15. A cassette pump system for administering drugs to a patient in one of a plurality of operating modes, comprising:
(a) a plurality of different types of cassettes for administering different types of drugs, each cassette including a pumping chamber through which a drug administered, each type of cassette being characterized by different cassette type determinative indicia carried by the cassette;
(b) a cassette pump having a prime mover for actuating the plurality of different types of cassettes a corresponding number of different operating modes, each operating mode being used with a corresponding different type of cassette, said cassette pump including a pump-cassette interface for receiving and actuating each of the different types of cassettes; and
(c) an engageable sensor disposed at the pump-cassette interface of the pump, said sensor responding to engagement of the sensor by the cassette type determinative indicia on a cassette, to control the operating mode of the pump so that it corresponds to the type of cassette positioned at the pump-cassette interface.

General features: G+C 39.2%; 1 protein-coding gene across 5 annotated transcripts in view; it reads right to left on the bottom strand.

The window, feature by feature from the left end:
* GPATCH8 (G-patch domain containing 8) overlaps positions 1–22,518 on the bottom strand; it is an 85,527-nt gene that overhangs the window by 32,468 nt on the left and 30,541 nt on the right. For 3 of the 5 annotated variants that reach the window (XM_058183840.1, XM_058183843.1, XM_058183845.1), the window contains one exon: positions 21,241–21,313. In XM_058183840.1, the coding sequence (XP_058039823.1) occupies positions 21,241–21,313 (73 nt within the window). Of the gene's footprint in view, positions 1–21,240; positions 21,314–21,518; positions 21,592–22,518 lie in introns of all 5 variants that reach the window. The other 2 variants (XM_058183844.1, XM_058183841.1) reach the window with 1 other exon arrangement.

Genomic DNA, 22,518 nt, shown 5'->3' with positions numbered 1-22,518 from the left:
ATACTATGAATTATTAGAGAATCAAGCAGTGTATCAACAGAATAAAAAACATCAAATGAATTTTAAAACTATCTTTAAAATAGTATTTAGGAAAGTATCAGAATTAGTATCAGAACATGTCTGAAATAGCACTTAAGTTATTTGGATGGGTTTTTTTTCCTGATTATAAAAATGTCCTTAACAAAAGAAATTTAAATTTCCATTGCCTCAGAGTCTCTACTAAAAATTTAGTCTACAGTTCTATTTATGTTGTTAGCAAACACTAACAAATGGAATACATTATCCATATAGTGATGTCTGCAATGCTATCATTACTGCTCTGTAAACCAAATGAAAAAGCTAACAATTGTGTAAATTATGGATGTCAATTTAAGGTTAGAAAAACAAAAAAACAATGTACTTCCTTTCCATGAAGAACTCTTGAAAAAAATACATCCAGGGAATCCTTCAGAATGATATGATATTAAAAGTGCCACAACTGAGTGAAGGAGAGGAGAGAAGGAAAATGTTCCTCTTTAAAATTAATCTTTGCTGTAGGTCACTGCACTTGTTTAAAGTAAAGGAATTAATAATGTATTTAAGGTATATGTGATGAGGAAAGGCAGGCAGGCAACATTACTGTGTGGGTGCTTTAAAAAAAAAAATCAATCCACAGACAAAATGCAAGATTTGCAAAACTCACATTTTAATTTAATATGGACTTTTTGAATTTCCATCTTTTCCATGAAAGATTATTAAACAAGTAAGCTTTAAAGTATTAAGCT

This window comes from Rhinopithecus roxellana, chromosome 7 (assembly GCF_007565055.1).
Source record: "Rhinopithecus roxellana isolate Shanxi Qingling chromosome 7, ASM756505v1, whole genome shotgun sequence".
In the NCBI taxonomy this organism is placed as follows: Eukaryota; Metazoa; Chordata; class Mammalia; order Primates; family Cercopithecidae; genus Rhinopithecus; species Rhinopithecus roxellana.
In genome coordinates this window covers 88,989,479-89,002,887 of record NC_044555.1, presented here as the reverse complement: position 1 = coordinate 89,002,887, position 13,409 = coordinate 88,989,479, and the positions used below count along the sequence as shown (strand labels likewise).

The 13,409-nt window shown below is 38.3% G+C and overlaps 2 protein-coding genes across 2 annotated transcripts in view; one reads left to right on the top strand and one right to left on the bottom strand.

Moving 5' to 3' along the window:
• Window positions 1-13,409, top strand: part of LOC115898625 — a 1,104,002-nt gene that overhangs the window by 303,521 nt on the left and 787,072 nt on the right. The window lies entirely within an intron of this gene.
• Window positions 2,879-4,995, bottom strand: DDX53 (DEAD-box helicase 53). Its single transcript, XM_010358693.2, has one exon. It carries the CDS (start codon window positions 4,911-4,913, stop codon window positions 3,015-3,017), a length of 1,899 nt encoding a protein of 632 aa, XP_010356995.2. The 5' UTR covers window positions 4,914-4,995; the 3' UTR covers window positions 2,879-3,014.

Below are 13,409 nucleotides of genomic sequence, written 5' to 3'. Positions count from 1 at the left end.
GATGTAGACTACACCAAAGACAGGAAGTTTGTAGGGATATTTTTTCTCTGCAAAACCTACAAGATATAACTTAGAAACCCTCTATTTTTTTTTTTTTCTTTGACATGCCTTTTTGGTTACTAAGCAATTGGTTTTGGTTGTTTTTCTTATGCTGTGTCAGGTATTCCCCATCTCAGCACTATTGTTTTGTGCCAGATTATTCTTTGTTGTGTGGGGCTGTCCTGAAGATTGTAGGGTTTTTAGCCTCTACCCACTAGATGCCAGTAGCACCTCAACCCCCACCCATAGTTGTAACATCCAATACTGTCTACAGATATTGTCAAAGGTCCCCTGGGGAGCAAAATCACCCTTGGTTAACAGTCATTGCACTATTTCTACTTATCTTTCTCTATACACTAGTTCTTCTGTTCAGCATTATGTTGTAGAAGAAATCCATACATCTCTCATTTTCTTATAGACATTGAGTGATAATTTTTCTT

16. A drug infusion cassette pump that automatically selects an operating mode in response to one of a plurality of cassette types that is inserted into the pump, for delivering a drug to a patient, comprising:
(a) a housing having a cassette receiver adapted to receive a cassette that is one of the plurality of cassette types;
(b) a prime mover for producing a pumping force that is delivered to cassette inserted into the pump in response to one of a plurality of predefined operating modes, each predefined operating mode corresponding to a different one of the plurality of cassette types; and